The devastating news about job cuts in the Welsh steel industry will have brought back sharp memories of the demise of the coal industry during the 1980s and the impact that had on our communities.
The Rhondda has yet to recover from the closure of the pits when thousands of people were thrown out of work.
Our local economy lost millions of pounds. Businesses had to shut up shop and many people struggled to keep a roof over their heads. I know there were members of my own family who lost work in the wake of those closures and found it extremely difficult to find alternative employment afterwards.
Fast forward 40 years’ and the steel industry is facing similar challenges. Around 1,000 jobs in Port Talbot, Newport and Llanelli are to be axed by Tata. The future of the UK’s largest steel plant is in doubt unless action is taken now to save the industry.
It is not just the steel jobs that will go. What will happen to the suppliers to the plant, the local cafés and shops? Some steel-workers may never work again, as happened to many miners.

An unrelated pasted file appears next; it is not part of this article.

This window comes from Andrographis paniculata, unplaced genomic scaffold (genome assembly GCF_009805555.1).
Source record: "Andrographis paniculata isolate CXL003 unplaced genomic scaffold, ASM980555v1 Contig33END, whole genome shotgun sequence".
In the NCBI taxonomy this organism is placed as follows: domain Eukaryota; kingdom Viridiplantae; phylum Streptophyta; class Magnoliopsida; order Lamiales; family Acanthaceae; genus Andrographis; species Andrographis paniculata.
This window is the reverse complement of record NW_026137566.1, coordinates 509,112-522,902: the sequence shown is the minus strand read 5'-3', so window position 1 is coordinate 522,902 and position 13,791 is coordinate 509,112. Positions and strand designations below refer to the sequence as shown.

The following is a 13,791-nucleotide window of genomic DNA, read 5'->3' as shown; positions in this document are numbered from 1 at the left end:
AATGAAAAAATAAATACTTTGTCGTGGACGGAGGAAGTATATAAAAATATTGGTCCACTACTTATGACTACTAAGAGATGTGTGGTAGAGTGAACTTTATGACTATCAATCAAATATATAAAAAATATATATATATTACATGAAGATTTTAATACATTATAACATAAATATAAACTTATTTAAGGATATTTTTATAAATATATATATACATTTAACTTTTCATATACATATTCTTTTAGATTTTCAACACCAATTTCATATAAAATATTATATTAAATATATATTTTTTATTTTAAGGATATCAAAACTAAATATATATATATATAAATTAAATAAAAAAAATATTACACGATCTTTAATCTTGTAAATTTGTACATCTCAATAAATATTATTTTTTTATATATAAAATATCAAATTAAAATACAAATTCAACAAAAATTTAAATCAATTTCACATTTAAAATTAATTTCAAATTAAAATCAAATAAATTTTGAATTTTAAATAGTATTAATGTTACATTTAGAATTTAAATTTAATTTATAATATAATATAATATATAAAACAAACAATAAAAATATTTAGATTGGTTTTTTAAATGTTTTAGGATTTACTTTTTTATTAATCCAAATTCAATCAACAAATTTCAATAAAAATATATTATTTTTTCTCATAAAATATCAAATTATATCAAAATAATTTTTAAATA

As well as giving immediate support to the workers, Plaid Cymru wants the Labour First Minster to look at all options to support and secure the steel industry, including taking a temporary public sector stake in the company, as has happened in Germany and Italy when their steel industries face a similar crisis. That should be, in addition, to seeking help on energy and action on an EU level against dumping of Chinese steel. Labour’s leader supports renationalisation of steel, while the First Minister is reluctant to act. This makes it unclear as to what the party’s position is on this.
Manufacturing has declined in recent years. People would never forgive us if we allowed the steel industry to go the same way as the coal industry did, without a proper fight.